18. April Fools - Rufus Wainwright: The lightest number from Loudon Wainwright/Kate McGarrigle scion Rufus Wainright's Dreamworks-produced eponymous debut, April Fools is the album's most accessible song, and the only track from the dancehall-flavored record to receive any sort of promotional push (a music video shot in part at Gwen Stefani's home of the time). For those intrigued by Wainwright's distinctly nostalgic sound, I highly recommend checking out the album's spare/lush bookends Foolish Love and Imaginary Love, the lovely tribute to his mother Beauty Markand the sly coming-out hint that is Danny Boy as well. 

19. The Wind - PJ Harvey: With apologies to A Perfect Day Elise, the best-selling single of Harvey's career, my personal favorite from Harvey's 1998 To Bring You My Love-follow-up LP Is This Desire? is Desire's weirdest track and second single, The Wind

20. Please Forgive Me - David Gray: One more hit here from David Gray's folktronic wonder White Ladder. For more from this record, be sure to hit our 1998 edition of Nancy's Favorites

21. Send In The Clouds - Silver Jews: American Water's most rocking number is also one of it's most wickedly funny ("I am the trick my mother played on the world" - "Why can't monsters get along with other monsters" - "Windex tears flow down the robot's face"). Such a shame we lost David Berman in 2019.

22. El President - Drugstore: The first hit for London's Isabel Moneiro-fronted dream-pop outfit Drugstore, this tribute to former Chilean president Salvatore Allende from the band's second album White Magic For Lovers got a big vocal assist from Radiohead's Thom Yorke, whom the Drugstore band members had become tight with after touring with Radiohead in 1995.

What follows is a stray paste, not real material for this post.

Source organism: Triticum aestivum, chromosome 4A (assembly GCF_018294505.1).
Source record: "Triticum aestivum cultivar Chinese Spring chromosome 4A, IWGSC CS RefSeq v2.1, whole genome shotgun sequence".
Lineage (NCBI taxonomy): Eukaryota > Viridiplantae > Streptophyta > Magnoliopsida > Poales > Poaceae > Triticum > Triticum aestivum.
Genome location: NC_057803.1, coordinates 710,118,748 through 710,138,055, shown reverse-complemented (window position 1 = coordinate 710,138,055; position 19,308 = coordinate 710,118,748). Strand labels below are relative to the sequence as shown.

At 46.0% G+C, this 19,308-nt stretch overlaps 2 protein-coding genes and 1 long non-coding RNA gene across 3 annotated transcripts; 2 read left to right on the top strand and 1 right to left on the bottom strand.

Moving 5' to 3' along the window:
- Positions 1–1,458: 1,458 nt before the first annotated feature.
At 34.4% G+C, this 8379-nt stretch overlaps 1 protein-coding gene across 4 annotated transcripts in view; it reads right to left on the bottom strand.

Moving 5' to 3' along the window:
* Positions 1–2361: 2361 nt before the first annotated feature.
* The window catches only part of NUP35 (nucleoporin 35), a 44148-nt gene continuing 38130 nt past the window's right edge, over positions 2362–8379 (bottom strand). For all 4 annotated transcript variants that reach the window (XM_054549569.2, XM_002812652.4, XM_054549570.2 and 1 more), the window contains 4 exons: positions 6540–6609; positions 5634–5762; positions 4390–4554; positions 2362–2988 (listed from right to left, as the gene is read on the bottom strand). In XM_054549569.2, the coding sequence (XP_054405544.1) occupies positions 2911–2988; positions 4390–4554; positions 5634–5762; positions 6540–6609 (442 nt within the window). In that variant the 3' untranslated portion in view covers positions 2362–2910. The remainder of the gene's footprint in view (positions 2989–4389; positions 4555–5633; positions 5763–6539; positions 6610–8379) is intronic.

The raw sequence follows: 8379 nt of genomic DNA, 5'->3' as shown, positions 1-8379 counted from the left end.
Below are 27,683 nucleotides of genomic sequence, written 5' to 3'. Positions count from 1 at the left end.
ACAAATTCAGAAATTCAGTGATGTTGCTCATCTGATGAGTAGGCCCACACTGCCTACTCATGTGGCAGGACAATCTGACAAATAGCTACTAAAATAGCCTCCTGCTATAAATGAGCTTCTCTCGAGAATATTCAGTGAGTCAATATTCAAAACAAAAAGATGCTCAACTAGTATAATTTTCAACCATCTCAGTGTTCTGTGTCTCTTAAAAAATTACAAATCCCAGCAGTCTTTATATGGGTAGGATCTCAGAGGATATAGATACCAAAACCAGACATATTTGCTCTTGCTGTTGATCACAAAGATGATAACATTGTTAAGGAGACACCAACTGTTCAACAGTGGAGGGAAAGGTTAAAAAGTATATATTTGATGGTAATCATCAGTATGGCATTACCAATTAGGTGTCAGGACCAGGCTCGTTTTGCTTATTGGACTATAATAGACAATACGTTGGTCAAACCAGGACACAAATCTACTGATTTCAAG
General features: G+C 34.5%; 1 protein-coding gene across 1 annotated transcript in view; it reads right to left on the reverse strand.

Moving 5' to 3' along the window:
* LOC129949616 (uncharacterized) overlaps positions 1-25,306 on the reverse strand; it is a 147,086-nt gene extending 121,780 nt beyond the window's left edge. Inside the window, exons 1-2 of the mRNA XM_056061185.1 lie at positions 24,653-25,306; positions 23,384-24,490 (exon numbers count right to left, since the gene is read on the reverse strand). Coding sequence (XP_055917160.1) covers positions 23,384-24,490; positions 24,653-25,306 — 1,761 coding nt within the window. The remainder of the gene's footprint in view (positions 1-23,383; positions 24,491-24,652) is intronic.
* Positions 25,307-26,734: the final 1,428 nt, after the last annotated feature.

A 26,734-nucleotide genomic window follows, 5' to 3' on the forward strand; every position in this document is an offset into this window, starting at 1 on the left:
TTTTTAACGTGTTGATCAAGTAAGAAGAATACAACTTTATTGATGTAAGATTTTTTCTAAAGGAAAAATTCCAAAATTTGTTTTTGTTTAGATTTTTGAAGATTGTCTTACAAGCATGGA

23. Bobcaygeon - The Tragically Hip: This Phantom Power ode to the enduring power of love and the natural world to heal the soul, named after the rural community in the deep outskirts of Toronto where the song's burnt-out police officer protagonist retreats for the weekends, became one of the iconic staples of Ontario-rock darlings The Tragically Hips' illustrious career, and went on to win Canada's 2000 Juno Award for song of the year. 

24. Satisfied Mind - Jeff Buckley: As much as I enjoy Jeff Buckley, I've always been partial to his father Tim, if for no other reasons than Tim put out a lot more material in his also too-short life, and because Tim's very best recordings were originals, while most of Jeff's definitive moments are jaw-droppingly brilliant covers. Case in point - this unbelievable live version of the Joe "Red" Hayes/Jack Rhodes country-classic Satisfied Mind, which closes the Sketches For My Sweetheart The Drunk and also felt like the perfect closer for this mix.